Let’s take a look at our second
enzyme deficiency when dealing with
normocytic hemolytic anemias and
this is pyruvate kinase deficiency.
How is it that you have a glycolytic
enzyme, one that’s deficient,
that may result in an
Listen to what I just said.
There’s an enzyme deficiency that’s
going to then render the RBC
to be destroyed by the spleen.
What is this about?
Well, let’s take a look.
glycolytic pathway is what
you are referring to.
At the very bottom portion here,
you’ll find that phosphoenolpyruvate
has to be converted into pyruvate.
That’s where this
enzyme is missing.
but the boards love this question because
of its integration of many other subjects
as you shall see and you know that I get so
elated when we have such points to make.
Once again, there’s your
enzyme pyruvate kinase,
normally responsible for converting
phosphoenolpyruvate to pyruvate.
if this enzyme is deficient,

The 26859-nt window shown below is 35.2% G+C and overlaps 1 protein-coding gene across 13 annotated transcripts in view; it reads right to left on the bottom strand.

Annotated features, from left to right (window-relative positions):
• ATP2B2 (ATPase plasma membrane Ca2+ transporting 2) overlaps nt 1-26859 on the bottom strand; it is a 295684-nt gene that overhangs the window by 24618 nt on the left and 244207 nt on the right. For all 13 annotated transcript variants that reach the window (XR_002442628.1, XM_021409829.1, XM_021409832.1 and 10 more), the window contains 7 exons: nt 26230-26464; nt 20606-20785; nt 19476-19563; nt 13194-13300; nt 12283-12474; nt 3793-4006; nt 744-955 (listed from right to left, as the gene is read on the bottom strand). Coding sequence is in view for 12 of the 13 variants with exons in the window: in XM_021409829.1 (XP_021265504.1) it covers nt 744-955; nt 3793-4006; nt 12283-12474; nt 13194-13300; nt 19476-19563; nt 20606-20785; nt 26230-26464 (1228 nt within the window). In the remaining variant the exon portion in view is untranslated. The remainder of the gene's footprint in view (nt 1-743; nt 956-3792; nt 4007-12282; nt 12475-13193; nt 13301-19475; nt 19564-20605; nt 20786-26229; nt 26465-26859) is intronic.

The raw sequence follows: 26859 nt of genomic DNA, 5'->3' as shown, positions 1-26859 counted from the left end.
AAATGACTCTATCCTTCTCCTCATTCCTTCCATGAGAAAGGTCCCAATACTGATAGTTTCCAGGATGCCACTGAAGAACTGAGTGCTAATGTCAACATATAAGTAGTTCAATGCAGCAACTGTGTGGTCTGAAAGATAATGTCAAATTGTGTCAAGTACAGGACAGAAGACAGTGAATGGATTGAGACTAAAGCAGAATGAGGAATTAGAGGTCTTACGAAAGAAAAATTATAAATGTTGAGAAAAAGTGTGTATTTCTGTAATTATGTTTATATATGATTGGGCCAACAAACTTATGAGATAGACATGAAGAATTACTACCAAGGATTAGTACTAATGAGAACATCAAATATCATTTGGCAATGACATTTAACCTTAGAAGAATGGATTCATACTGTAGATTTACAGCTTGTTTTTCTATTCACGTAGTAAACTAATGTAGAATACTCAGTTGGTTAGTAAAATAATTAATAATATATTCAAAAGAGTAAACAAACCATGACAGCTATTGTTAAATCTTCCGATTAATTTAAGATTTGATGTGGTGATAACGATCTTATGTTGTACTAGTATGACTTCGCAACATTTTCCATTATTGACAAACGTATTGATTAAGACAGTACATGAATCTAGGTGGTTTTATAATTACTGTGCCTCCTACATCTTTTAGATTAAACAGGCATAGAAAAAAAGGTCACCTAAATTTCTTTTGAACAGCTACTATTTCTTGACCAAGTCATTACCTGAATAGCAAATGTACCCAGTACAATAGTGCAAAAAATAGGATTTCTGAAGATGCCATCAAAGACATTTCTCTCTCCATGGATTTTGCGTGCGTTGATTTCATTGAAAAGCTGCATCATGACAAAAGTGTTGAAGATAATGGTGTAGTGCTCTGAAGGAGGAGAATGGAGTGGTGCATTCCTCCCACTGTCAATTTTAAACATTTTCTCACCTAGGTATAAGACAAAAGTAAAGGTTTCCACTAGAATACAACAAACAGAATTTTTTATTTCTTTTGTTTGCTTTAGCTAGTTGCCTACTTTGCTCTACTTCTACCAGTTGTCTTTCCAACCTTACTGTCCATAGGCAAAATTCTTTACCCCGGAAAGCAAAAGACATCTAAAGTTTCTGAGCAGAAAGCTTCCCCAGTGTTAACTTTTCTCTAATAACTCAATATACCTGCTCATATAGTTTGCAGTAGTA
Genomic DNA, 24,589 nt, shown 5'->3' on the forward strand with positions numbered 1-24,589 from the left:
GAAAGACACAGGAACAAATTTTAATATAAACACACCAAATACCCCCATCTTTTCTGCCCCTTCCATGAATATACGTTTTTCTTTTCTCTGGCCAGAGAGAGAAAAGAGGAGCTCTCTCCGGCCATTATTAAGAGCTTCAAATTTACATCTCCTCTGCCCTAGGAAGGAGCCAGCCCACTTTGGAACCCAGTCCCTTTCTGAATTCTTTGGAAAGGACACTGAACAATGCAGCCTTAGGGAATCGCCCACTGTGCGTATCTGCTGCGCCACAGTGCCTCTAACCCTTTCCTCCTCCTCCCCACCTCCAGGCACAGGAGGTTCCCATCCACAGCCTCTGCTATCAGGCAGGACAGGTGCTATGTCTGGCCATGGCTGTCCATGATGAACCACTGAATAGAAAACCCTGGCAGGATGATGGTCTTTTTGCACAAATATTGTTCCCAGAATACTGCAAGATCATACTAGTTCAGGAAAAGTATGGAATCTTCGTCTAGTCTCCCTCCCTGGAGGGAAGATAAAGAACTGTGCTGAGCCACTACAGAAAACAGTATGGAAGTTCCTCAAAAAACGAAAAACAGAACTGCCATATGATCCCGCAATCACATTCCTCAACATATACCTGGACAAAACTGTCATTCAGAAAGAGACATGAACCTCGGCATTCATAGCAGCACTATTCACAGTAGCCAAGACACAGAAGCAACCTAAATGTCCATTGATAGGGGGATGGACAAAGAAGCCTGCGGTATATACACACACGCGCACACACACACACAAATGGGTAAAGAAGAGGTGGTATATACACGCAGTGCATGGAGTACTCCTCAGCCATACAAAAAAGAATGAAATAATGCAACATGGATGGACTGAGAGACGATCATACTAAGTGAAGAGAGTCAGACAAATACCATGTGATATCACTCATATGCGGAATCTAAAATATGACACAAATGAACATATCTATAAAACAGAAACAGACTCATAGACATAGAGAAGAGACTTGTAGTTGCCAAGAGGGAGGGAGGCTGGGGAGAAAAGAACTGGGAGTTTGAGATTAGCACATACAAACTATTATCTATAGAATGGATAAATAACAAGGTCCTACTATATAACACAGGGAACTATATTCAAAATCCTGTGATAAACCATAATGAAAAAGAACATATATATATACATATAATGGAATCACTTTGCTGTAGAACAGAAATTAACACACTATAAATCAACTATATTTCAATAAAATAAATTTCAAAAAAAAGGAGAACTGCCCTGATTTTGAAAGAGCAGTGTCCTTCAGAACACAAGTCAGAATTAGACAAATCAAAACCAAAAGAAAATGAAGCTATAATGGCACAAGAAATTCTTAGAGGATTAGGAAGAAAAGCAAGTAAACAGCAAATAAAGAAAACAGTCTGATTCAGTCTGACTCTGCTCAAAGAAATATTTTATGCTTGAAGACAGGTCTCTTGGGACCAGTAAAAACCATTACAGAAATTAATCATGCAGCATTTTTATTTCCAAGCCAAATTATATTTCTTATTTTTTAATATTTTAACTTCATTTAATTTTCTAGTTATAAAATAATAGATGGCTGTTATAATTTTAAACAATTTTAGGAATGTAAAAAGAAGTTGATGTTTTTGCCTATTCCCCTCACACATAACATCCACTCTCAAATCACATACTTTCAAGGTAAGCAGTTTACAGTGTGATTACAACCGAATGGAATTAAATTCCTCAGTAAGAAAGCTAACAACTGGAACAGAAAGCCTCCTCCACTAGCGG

it’s an intrinsic disease because
it’s a problem within the RBC,
but the way that the RBC is now misshapen,
which we haven’t talked
about yet, but we will.
It will be then taken to the
spleen for destruction.
So why does the boards
love asking this so much?
Because if you’re moving
down the glycolytic pathway,
you’re trying to feed the pyruvate
to your TCA or Krebs cycle,
you can’t even create the pyruvate.
So therefore, it goes back to that age old
concept of what then happens
to the substrate proximal
to the enzyme
deficiency or block.
It always increases.
So now, not only are you going to have
increase in phosphoenolpyruvate,
but you’re going to back up, back
up, back up, into your 2,3-BPG.
The increase of your 2,3-BPG or
bisphospho or dibisphosphoglycerate,
what is then going to do your
oxygen dissociation curve?
Pathologically, it is then going
to increase or facilitate
the release of oxygen
from your hemoglobin.
So this then means a right
shift, are we clear?
Point number one as to why
the boards love asking this.
We’re not quite done
yet, we’ll see more.